For AquaKlif, the year 2021 marks the transition from research to implementation. Here’s a brief update on the achievements in the AquaKlif subprojects to date, including several photos of different research campaigns.
The interdisciplinary flow channel experiment in Freising – center piece for the mechanistic understanding of different stressors – proved to be complex in planning and implementation. Measurements have taken place since summer 2020 with the influence of individual or combined stressors being analyzed over realistic time frames. The aim is to understand the impact of rising temperatures, fine sediment input and lower flow rates on colonization through organisms and fish egg development and how this changes biogeometrical parameters (SP1, SP2, and SP3).
Since the beginning of the project, data on water ecology and chemistry, stable isotopes and groundwater input has been recorded in numerous measuring campaigns at three selected creeks. The open land results should help to transfer the insights from flow channels to larger scales. The Permuschelbäche in Hof, the Moosach in the calcaerous moraine area, and the Wiesent in Franconian Switzerland represent relevant watercourses in the non-alpine region of Bavaria. It is becoming apparent that the combination of low water levels and high temperatures can drive the precipitation of iron ochre with negative consequences for water ecology (SP1, SP2, and SP3).
Data recordings over the past 30 years regarding plant societies and water chemistry of more than 100 forest springs in Frankenwald and Fichtelgebirge were continued. Many springs had dried up at the end of the dry summers in 2018 and 2019. Over the years, clear trends have emerged with regards to certain key species and biodiversity (SP4).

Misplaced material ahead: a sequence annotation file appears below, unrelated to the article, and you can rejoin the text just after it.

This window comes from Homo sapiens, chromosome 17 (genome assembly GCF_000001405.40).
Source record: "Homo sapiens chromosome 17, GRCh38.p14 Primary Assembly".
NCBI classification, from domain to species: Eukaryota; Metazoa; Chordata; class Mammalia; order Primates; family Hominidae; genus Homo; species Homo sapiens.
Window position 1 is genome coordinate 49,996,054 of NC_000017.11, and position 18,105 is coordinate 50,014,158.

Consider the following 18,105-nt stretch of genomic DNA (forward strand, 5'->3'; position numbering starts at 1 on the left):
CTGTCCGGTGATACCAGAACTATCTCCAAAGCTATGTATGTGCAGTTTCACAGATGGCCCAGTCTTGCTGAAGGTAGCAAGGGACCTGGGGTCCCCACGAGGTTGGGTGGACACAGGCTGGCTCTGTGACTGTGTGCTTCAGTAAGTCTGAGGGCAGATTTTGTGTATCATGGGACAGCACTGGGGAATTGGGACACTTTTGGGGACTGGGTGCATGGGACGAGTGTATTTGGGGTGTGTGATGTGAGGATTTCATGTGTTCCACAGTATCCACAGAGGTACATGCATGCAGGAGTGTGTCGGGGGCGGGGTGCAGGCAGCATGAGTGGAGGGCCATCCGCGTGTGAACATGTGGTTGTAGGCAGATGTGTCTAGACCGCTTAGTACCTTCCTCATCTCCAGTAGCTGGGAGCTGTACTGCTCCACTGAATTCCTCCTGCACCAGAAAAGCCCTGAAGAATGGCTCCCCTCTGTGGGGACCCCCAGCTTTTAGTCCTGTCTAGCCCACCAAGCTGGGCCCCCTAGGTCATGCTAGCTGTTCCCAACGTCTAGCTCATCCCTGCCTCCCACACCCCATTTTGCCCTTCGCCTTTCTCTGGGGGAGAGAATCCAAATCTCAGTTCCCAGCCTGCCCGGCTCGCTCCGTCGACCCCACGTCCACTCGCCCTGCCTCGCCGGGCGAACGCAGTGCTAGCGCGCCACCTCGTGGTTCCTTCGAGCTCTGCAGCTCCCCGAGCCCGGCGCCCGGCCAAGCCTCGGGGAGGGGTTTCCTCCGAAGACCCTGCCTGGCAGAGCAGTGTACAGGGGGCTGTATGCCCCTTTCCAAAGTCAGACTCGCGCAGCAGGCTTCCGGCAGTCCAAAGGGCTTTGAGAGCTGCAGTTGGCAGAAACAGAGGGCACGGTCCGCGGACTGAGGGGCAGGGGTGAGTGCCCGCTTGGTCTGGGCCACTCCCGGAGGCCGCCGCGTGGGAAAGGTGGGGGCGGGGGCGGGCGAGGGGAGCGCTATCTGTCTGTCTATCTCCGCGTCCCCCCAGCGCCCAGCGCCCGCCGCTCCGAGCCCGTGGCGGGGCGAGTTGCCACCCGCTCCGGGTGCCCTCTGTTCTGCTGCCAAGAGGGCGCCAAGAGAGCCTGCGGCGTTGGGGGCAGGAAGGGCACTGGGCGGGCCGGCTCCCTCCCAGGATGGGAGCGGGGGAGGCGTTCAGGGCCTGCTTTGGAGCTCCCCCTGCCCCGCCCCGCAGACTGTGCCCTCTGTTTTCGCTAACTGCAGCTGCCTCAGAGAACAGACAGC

Working with regionalized climate scenarios, which were supplied by the State Office of Environment (Landesamt für Umwelt), was particularly exciting. This allowed for a calculation of impact on the level of individual catchment areas. The re-mapping of moor areas around the Lehstenbach showed the advanced degradation of the habitat and enables a more precise modelling and estimation of the actual discharge retention (SP5).
With the help of the Soil and Water Assessment Tool SWAT and the climate scenarios, the potential of agricultural cultivation methods for ecosystem services – in particular erosion regulation, nutrient retention and water supply – is being estimated based on topography, soil and current land use data. The modelling data for the catchment area of Schwesnitz is in full process (SP6).
Early on during the research phase, exciting guests such as Norbert Bäuml (Praxiplattform boden:ständig) and the renown water ecologist Klement Trockner were invited. bayklif research topics were presented at the geoecology annual meeting 2019. Some outreach activities had to be postponed or rearranged due to the pandemic: as such, thematic panel discussions with live stream (“Wasserkonstroversen”) are replacing the workshop for exchanging experiences between science and practice. A podcast on moor renaturation and further digital formats for environmental education are in the making (coordination: SP7).
Currently, measurement and modelling results are being analyzed, publications are in preparation and further data is being recorded in subprojects which started at a later time point. Meanwhile, the AquaKlif team has acquired international reinforcement from South Africa, India and Peru.
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